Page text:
One system that Google has instituted to help ensure the creativity of its employees is the famous “20% Time” rule. It was decided that employees can spend 20 percent of their work hours on activities outside their area of work responsibility. In other words, they spend one day each week on other products or activities that they are interested in, using the time to improve themselves. Google sees this as one key to continuing to maintain interest in work.
The idea behind this rule in a bigger context was the methodology of a Google management opinion known as “70% • 20% • 10%.” These figures represented the way in which management resources should be allocated: 70 percent is for the core business, 20 percent for things related to that core business, and 10 percent is to be allocated for completely new business. At Google the rule is applied at both large and small organizational levels as a way to improve both productivity and innovation. For example, in a 10-person team, seven people will be taking on a project with a head-on attack, two will be working on the periphery of the project with new trial-and-error efforts, and one person will be working on something completely unrelated to what the others are doing.
Engineers such as the team involved in the development of GoogleDocs will spend their 20 percent of working time, or one day a week, with other development teams (such as the Search Division). Working regularly with other team members at first glance would seem to be inefficient, but there is a major benefit in that people can teach each other about technology, develop new ideas, and use the stimulation of coming together to increase their passion for their work. It’s also not uncommon for an employee to continue to join in the work of the team, so the process plays a role in the company’s desire to recruit the right people for the right job.
The activities individual employees take on under the 20% Rule include many different things. “Many activities are related to engineering, but it doesn’t have to be so,” Mr. Rochelle says. There are employees who go to teach programming at schools one day a week, while others clean area parks. Others have created opportunities to work with local children, such as helping underprivileged children or working through an NPO as part of these activities.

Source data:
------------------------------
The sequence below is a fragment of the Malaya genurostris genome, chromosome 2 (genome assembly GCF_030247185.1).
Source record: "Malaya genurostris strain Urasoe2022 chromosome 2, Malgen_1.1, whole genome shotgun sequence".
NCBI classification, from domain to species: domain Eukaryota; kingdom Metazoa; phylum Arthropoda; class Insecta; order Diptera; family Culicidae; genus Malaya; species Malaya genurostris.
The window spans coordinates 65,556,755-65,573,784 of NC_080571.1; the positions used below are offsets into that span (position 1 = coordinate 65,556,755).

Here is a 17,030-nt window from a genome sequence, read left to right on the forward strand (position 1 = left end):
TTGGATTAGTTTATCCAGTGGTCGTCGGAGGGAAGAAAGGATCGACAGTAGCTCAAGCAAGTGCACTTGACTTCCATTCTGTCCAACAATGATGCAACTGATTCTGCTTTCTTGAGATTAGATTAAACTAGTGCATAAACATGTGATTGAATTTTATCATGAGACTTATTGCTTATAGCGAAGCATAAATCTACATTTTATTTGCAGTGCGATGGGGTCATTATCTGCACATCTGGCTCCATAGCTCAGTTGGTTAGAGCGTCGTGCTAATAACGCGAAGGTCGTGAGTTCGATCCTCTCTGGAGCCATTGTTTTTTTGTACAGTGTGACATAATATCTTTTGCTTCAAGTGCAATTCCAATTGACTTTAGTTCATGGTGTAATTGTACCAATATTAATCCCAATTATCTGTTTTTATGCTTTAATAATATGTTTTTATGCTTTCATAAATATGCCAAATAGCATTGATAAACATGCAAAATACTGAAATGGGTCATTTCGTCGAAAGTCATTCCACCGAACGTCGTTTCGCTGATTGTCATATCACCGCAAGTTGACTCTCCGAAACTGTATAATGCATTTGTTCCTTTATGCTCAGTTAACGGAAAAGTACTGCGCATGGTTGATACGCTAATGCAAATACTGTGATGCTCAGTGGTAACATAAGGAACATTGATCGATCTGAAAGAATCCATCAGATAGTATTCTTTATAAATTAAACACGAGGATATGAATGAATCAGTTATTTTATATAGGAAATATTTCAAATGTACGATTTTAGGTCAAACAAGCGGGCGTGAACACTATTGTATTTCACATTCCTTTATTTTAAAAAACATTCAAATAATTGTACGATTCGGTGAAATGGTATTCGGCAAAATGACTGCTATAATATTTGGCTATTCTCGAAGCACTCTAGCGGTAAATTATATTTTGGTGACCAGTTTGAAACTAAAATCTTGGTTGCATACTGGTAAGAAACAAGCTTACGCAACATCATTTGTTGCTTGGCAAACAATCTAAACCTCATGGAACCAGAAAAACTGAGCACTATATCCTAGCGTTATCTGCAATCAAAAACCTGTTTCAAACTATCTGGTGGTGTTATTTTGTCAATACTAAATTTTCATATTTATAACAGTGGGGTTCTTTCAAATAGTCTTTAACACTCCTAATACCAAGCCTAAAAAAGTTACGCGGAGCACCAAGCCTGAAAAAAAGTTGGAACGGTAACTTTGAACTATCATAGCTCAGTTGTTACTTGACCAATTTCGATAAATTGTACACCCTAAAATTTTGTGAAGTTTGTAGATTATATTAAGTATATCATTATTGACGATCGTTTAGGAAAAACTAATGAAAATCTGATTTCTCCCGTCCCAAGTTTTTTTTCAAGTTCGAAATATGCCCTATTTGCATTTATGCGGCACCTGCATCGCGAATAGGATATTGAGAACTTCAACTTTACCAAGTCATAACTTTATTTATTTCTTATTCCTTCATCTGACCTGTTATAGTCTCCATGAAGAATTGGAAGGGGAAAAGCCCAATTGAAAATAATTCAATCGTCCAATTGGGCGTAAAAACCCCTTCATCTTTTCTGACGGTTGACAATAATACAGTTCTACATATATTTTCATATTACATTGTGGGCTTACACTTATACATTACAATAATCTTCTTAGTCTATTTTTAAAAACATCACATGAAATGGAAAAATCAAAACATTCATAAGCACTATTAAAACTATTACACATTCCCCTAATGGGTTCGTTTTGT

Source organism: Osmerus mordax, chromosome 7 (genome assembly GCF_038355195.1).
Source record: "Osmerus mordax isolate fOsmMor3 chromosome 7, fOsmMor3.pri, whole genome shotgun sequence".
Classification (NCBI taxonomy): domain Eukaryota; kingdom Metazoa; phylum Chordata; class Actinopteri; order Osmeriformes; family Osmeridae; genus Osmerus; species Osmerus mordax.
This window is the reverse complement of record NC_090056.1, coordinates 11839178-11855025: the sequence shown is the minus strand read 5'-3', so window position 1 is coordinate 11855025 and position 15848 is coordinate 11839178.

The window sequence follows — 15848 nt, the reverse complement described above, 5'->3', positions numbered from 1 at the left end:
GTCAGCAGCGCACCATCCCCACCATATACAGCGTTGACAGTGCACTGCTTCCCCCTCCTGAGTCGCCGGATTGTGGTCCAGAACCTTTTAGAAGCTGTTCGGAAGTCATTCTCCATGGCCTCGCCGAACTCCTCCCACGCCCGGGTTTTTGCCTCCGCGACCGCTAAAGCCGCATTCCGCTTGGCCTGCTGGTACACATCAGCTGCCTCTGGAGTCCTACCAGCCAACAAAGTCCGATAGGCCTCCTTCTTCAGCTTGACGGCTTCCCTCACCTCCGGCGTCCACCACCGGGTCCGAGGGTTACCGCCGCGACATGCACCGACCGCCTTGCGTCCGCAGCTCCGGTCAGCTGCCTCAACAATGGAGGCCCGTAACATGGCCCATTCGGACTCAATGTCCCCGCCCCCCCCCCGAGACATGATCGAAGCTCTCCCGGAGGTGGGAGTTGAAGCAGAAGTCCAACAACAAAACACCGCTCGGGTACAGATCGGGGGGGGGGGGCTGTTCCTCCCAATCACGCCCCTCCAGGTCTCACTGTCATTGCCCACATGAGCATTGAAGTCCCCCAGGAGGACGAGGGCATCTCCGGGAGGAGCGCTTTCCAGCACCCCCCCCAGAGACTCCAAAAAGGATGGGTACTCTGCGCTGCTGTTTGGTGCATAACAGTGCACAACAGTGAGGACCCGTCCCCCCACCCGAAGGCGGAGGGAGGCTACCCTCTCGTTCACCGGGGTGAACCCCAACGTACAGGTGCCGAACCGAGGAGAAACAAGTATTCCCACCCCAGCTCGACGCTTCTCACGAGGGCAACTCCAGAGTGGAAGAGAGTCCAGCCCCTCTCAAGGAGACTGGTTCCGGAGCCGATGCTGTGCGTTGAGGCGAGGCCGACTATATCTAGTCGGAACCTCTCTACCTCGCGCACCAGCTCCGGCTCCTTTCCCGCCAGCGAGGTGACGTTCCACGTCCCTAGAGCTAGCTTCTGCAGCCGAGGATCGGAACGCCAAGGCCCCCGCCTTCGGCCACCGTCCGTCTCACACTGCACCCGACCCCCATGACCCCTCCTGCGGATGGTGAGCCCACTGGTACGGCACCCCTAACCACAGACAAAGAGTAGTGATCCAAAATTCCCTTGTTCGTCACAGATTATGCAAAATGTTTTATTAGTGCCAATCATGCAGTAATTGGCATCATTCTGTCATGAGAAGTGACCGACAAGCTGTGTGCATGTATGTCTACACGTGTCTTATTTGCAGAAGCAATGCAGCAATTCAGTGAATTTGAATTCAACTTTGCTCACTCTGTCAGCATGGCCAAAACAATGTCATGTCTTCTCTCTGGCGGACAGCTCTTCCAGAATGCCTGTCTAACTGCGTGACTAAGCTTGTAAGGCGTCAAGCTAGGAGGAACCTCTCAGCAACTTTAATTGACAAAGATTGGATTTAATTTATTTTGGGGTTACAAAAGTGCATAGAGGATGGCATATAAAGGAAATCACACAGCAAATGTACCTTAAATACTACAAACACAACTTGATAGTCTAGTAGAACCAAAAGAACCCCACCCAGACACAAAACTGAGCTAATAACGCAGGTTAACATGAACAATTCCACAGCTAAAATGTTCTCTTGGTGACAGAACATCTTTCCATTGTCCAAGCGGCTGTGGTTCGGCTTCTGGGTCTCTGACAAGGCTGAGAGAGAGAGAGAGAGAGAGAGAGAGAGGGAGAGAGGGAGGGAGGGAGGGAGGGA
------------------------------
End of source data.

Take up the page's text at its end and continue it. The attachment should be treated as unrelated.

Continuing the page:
Employees who have learned a variety of things through these activities bring them back to the organization. This has helped to create the growth and high level of development at Google. The free atmosphere in which employees can take independent action makes for a fertile ground for the release of new ideas into the surrounding departments. Google management feels that the rule did not develop from innovation itself, but was born from spontaneous creativity.
Talking about an environment that works to ensure motivation, Google has also worked hard in the area of food service. “People can enjoy a wide variety of delicious and healthy meals at no cost,” Mr. Rochelle explains. “This is one of the most important ways to ensure employee productivity.” The cafeteria within the building is open 24 hours a day, serving three meals a day during fixed times. It’s a surprisingly big thing to be able to enjoy a meal without having to leave the office, and the mealtime becomes an opportunity to take a complete break from work. Leaving the office, finding an outside restaurant, eating and then returning can take up a lot of time.
Mr. Rochelle thinks that the work area is a bit crowded with desks, but adds that employees are so concentrated on their work that they don’t seem to notice very much. This is also because they arrange the desks as they like, part of the employees creating the work environment that they want. They are also encouraged to decorate the area around the desks, so you’ll see toys, plants and other ways in which people show their individuality. For a change of pace, people will take their laptops and go for a walk, going back and forth between sofas and desks; if needed, people can also work from home.
Google employees face high hurdles. But there are many enjoyable things awaiting at the office. People don’t face their desks with annoyance, but work with happy faces. Google has clearly demonstrated that allowing freedom is a method that significantly improves productivity.
(April 2013 visit to Google’s New York office)
Next to the micro-kitchen is the Lego block area, displaying creations by employees
One wall is a white board where people can scribble as part of brainstorming.